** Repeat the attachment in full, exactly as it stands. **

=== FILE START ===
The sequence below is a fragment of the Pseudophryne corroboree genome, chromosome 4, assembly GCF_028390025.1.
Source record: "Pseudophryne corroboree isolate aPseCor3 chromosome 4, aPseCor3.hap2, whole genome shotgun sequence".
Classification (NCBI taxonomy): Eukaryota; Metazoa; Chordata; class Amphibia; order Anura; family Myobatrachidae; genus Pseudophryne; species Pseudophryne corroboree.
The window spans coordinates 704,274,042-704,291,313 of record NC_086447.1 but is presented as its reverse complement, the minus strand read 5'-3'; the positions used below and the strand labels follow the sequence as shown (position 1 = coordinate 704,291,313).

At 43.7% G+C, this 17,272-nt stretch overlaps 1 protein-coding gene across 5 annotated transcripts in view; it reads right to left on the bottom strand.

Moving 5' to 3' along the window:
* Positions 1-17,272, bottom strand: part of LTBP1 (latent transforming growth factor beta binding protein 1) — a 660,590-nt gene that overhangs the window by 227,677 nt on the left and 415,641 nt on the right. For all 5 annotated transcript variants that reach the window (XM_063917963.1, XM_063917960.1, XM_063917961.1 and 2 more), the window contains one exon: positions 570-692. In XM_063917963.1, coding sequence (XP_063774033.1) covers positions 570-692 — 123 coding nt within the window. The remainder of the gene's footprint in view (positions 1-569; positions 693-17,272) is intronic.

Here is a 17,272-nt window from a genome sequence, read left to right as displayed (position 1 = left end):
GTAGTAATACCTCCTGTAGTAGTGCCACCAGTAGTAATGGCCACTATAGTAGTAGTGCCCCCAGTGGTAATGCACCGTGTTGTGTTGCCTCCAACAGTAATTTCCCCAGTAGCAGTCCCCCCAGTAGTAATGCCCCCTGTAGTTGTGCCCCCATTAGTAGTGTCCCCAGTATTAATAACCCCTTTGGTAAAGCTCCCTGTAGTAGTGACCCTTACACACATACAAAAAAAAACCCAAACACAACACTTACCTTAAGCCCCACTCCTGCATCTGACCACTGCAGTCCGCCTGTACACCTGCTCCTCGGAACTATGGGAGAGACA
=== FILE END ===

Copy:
The sequence below is a fragment of the Pseudophryne corroboree genome, chromosome 4, assembly GCF_028390025.1.
Source record: "Pseudophryne corroboree isolate aPseCor3 chromosome 4, aPseCor3.hap2, whole genome shotgun sequence".
Classification (NCBI taxonomy): Eukaryota; Metazoa; Chordata; class Amphibia; order Anura; family Myobatrachidae; genus Pseudophryne; species Pseudophryne corroboree.
The window spans coordinates 704,274,042-704,291,313 of record NC_086447.1 but is presented as its reverse complement, the minus strand read 5'-3'; the positions used below and the strand labels follow the sequence as shown (position 1 = coordinate 704,291,313).

At 43.7% G+C, this 17,272-nt stretch overlaps 1 protein-coding gene across 5 annotated transcripts in view; it reads right to left on the bottom strand.

Moving 5' to 3' along the window:
* Positions 1-17,272, bottom strand: part of LTBP1 (latent transforming growth factor beta binding protein 1) — a 660,590-nt gene that overhangs the window by 227,677 nt on the left and 415,641 nt on the right. For all 5 annotated transcript variants that reach the window (XM_063917963.1, XM_063917960.1, XM_063917961.1 and 2 more), the window contains one exon: positions 570-692. In XM_063917963.1, coding sequence (XP_063774033.1) covers positions 570-692 — 123 coding nt within the window. The remainder of the gene's footprint in view (positions 1-569; positions 693-17,272) is intronic.

Here is a 17,272-nt window from a genome sequence, read left to right as displayed (position 1 = left end):
GTAGTAATACCTCCTGTAGTAGTGCCACCAGTAGTAATGGCCACTATAGTAGTAGTGCCCCCAGTGGTAATGCACCGTGTTGTGTTGCCTCCAACAGTAATTTCCCCAGTAGCAGTCCCCCCAGTAGTAATGCCCCCTGTAGTTGTGCCCCCATTAGTAGTGTCCCCAGTATTAATAACCCCTTTGGTAAAGCTCCCTGTAGTAGTGACCCTTACACACATACAAAAAAAAACCCAAACACAACACTTACCTTAAGCCCCACTCCTGCATCTGACCACTGCAGTCCGCCTGTACACCTGCTCCTCGGAACTATGGGAGAGACA